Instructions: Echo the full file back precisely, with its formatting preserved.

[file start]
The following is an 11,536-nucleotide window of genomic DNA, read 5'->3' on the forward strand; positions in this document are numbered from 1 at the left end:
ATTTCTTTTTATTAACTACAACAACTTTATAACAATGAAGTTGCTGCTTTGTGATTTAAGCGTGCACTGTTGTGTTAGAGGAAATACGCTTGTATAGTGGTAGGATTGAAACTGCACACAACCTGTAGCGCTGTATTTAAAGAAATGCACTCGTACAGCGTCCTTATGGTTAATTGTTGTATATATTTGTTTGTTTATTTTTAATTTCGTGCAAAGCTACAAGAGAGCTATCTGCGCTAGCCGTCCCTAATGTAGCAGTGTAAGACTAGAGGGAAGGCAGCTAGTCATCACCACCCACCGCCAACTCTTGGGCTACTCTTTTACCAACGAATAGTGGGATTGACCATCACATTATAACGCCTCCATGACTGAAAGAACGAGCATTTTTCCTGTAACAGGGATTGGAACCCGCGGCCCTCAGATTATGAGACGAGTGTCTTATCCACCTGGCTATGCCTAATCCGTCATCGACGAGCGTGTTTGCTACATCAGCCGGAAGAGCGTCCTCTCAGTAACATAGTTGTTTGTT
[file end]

The following is an 11,536-nucleotide window of genomic DNA, read 5'->3' on the forward strand; positions in this document are numbered from 1 at the left end:
ATTTCTTTTTATTAACTACAACAACTTTATAACAATGAAGTTGCTGCTTTGTGATTTAAGCGTGCACTGTTGTGTTAGAGGAAATACGCTTGTATAGTGGTAGGATTGAAACTGCACACAACCTGTAGCGCTGTATTTAAAGAAATGCACTCGTACAGCGTCCTTATGGTTAATTGTTGTATATATTTGTTTGTTTATTTTTAATTTCGTGCAAAGCTACAAGAGAGCTATCTGCGCTAGCCGTCCCTAATGTAGCAGTGTAAGACTAGAGGGAAGGCAGCTAGTCATCACCACCCACCGCCAACTCTTGGGCTACTCTTTTACCAACGAATAGTGGGATTGACCATCACATTATAACGCCTCCATGACTGAAAGAACGAGCATTTTTCCTGTAACAGGGATTGGAACCCGCGGCCCTCAGATTATGAGACGAGTGTCTTATCCACCTGGCTATGCCTAATCCGTCATCGACGAGCGTGTTTGCTACATCAGCCGGAAGAGCGTCCTCTCAGTAACATAGTTGTTTGTT